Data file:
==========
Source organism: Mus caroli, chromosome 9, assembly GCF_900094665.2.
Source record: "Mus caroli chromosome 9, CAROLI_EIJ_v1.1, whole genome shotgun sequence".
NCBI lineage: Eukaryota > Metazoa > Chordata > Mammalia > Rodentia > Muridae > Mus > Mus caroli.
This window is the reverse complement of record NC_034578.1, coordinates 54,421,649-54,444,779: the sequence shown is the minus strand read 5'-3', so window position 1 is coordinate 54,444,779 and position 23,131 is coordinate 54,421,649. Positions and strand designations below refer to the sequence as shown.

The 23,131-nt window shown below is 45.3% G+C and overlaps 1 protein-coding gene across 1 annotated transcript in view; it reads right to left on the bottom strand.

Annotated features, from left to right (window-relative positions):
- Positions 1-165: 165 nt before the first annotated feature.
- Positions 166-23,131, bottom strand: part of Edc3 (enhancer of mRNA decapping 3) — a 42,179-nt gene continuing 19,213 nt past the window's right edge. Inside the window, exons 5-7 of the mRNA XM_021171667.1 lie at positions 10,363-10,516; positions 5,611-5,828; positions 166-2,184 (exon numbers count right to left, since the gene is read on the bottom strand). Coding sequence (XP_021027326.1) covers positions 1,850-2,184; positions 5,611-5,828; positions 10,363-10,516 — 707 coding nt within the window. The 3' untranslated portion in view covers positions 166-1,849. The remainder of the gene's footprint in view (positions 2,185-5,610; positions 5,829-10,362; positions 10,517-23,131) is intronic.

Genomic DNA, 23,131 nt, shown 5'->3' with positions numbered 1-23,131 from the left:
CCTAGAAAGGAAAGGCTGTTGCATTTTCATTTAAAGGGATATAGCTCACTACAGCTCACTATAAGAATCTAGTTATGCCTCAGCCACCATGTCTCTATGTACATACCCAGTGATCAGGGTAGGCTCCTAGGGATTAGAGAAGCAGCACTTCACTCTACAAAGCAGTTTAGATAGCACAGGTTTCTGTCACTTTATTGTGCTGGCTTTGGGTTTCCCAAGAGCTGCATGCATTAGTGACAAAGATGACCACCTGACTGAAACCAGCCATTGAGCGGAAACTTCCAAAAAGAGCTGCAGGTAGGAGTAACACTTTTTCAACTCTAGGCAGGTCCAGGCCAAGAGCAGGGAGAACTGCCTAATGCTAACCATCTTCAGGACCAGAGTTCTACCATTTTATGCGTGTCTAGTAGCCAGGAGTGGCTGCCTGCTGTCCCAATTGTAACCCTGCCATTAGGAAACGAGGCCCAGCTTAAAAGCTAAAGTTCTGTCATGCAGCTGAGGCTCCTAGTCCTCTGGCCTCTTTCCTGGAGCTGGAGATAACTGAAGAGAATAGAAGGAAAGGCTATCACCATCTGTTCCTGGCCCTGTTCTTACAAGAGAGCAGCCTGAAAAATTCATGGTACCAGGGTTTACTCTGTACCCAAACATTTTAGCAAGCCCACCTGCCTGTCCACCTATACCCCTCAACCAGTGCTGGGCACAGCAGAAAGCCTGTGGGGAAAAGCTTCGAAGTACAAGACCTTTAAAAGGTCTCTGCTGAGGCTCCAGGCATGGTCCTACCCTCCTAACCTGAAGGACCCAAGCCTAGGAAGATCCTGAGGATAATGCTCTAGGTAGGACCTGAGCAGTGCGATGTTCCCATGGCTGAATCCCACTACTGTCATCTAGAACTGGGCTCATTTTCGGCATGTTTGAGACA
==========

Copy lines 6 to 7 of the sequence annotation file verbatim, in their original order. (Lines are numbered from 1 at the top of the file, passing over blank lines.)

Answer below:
Annotated features, from left to right (window-relative positions):
- Positions 1-165: 165 nt before the first annotated feature.